Arrestment Developments

He’s been around for 17 years straight. Isn’t that enough?

Things not always turn out as expected. I was prepared to blog about Dnipro’s heroic fight to survive Sevilla’s onslaught; about the simplest two-people teamwork goal ever scored courtesy of Matheus and Kalinić; about how right I was to pick Krychowiak as an important figure for the final; about whether this triumph means that Unai Emery will replace Carlo Ancelotti in Madrid and Carlos Bacca will replace Robin van Persie in Manchester… But as the most entertaining European Cup finale progressed, breaking news about FIFA trails and arrests kept surfacing and, unlike the hard-fought 90 minutes in Warsaw, this story never seemed to peter out. Two days before yet another presidential election for Sepp Blatter, his organization took a blow far stronger than the press allegations, human rights reports from Qatar or any other sensational rumours about the corruption inside the traditional World Cup management. Charges and extradition threats literally began to fly across the media within minutes – and, to make it even more intriguing, the whole storm had a backstory consisting of Pharaonic luxury and Howard-Hughesy eccentrity.

This all would not be possible without Chuck Blazer – the man of a name which itself makes him look more like a comic-book character than a real person. This silver-bearded, 70-years old, Santa-Claus look-alike man, known as the Commissioner of the American Soccer League has spent 17 years as a member of the FIFA Executive Committee. He also has been in serious trouble for the past two years, trying to recover from a colon cancer and battling the United States’ IRS investigation over his $20.6 million worth of unpaid taxes. Faced with the criminal charges and further discoveries regarding frauds, money laundering and racketeering, Mr Blazer was on verge of going to jail for 10 years. He chose wisely, though: instead of serving his time, he agreed to become FBI’s insider in FIFA. He, who previously undermined the positions of Qatari administrator Mohamed bin Hammam and FIFA Vice-President Jack Warner, was now supposed to collect evidence and testify against more of his prominent accomplices and finally reveal the the truth about behind-the-scenes bribery that is now reported to go as far as 30 years backwards and as big as $100 million.

 

Despite changing his agenda under pressure, Blazer remained true to himself – and this is exactly where the story gets extravagant. Never short of money or flamboyance, the American paid $800.000 for a classic Mercedes limousine and $6,000 per month for a luxury apartment in Trump Tower, New York City – an apartment rented exclusively for his… cats. As an avid traveller and blogger, Chuck would also pose for the photos with a parrot on his shoulder during the breaks between bragging about his appearances in football events ranging from Champions League final in Moscow to the Beach Soccer World Cup in Mexico. Even Nelson Mandela’s private jet wasn’t a foreign land to his 450-pound self. Meanwhile, as this eccentric lifestyle continued, the bon-vivant collected the evidence. In August 2012, it was him who secretly recorded tapes of meetings he himself arranged in London during the Olympic games. There, the officials from Russia, Hungary, Australia and USA have met to discuss the amount of “money gifts” CONCACAF members of FIFA voting committee should receive to support each country’s bids.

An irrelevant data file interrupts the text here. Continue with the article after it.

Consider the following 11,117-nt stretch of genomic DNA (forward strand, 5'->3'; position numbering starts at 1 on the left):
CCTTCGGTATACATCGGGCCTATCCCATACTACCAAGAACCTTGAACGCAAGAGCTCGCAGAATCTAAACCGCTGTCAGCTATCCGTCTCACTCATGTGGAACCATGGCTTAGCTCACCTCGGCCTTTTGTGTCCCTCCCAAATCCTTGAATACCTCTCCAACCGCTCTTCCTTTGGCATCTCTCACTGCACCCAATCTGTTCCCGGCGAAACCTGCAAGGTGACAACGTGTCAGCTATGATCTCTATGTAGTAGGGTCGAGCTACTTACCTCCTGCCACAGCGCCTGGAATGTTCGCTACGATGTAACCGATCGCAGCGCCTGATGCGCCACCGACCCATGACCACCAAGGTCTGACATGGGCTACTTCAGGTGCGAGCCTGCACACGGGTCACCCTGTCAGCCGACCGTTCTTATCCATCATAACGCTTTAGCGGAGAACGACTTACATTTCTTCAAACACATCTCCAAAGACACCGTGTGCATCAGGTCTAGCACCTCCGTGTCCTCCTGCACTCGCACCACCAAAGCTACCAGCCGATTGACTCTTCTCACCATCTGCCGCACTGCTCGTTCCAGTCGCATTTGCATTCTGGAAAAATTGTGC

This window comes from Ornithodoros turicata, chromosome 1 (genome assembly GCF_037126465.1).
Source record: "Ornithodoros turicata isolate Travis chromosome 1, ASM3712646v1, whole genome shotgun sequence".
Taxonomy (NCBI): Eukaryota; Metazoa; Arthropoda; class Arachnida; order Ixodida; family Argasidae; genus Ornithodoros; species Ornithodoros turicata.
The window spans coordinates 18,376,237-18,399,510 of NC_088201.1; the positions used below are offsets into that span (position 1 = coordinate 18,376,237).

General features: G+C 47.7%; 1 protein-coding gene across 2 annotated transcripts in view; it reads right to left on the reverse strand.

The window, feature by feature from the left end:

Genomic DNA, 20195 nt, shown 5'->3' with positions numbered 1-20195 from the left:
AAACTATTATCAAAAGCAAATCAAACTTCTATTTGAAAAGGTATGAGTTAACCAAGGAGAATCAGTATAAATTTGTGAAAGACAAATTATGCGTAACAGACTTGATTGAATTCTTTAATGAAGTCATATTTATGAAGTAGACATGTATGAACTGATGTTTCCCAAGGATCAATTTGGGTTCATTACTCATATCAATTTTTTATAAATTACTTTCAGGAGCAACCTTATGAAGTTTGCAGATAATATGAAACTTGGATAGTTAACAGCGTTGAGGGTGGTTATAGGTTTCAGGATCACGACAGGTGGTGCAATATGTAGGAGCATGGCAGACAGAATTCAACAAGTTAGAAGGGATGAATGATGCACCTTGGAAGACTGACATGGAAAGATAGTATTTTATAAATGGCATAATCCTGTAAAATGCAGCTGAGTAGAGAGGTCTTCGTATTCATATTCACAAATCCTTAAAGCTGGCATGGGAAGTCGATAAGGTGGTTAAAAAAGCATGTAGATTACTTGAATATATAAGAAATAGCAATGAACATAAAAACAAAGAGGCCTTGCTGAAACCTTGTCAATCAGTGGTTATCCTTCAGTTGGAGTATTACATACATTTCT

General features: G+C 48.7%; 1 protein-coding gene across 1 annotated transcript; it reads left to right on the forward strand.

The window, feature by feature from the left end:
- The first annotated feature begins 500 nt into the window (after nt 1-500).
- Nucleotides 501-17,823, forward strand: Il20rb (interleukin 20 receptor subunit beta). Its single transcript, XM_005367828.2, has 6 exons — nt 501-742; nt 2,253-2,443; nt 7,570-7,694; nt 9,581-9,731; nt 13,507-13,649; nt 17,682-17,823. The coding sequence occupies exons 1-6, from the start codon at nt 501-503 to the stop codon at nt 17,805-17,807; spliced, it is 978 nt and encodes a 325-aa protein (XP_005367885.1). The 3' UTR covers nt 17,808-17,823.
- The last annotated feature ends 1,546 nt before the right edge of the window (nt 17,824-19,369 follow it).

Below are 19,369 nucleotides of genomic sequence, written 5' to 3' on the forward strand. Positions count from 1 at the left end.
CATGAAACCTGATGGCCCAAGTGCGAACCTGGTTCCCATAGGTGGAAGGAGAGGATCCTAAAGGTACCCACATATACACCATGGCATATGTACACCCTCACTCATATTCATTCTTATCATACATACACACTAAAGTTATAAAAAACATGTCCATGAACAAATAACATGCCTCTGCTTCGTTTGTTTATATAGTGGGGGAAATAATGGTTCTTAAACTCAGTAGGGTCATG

By becoming the kind of whistleblower no authority would praise for his ethical purity, Blazer also betrayed his closest accomplice, Jack Warner. From the year 1990, when Warner has become CONCACAF President and appointed Chuck as his General Secretary, those two careers depended on each other – so much, that the North American football executives started addressing them as “JackandChuck”. However, unlike his American friend, the Trinidadian chairman didn’t know his limits and after building a reputation of one of the most corrupted football activist on the planet, he finally got exposed when his shady links with Mohamed bin Hammam was revealed. In 2011, it’s been speculated that this Qatari executive handed the bribe worth of approximately $1.2 million to Warner for rigging the 2022 World Cup bidding in favour of Qatar. Of course FIFA denied – and their internal ethics committee freed Warner from the charges – nonetheless, Warner soon resigned from his position and left the organization for good. At the time, it seemed that Blatter and his people acted just in time to do the damage control.

 

Four years later, though, it’s obvious that the past has not been forgotten. Warner, who claimed yesterday that the Americans know where to find him and that he has no trouble sleeping at night, already had a chance to test his resilience to insomnia in a prison cell. Released on Thursday morning on a $2.5 million bail, he’ll be still facing potential extradition to the United States – all that while he remains the leader of Independent Liberal Party in Trinidad and Tobago. In fact, he even released the statement regarding this predicament on his faction’s Facebook page – effectively denying everything! Unfortunately for him, both the charges and the prosecutor he’ll be dealing with for another few years are quite serious. Loretta E. Lynch, the first African-American woman to ever hold the position of U.S. attorney general, has already spoken out strongly and issued the symbolic “red card” to FIFA bosses. This attitude, alongside with the reported amount of $150 million worth of bribes and misappropriated money dating back as far as 24 years from now – those should keep Mr Warner busy at least for quite a while.

Loretta Lynch. She’s looking at you, kid.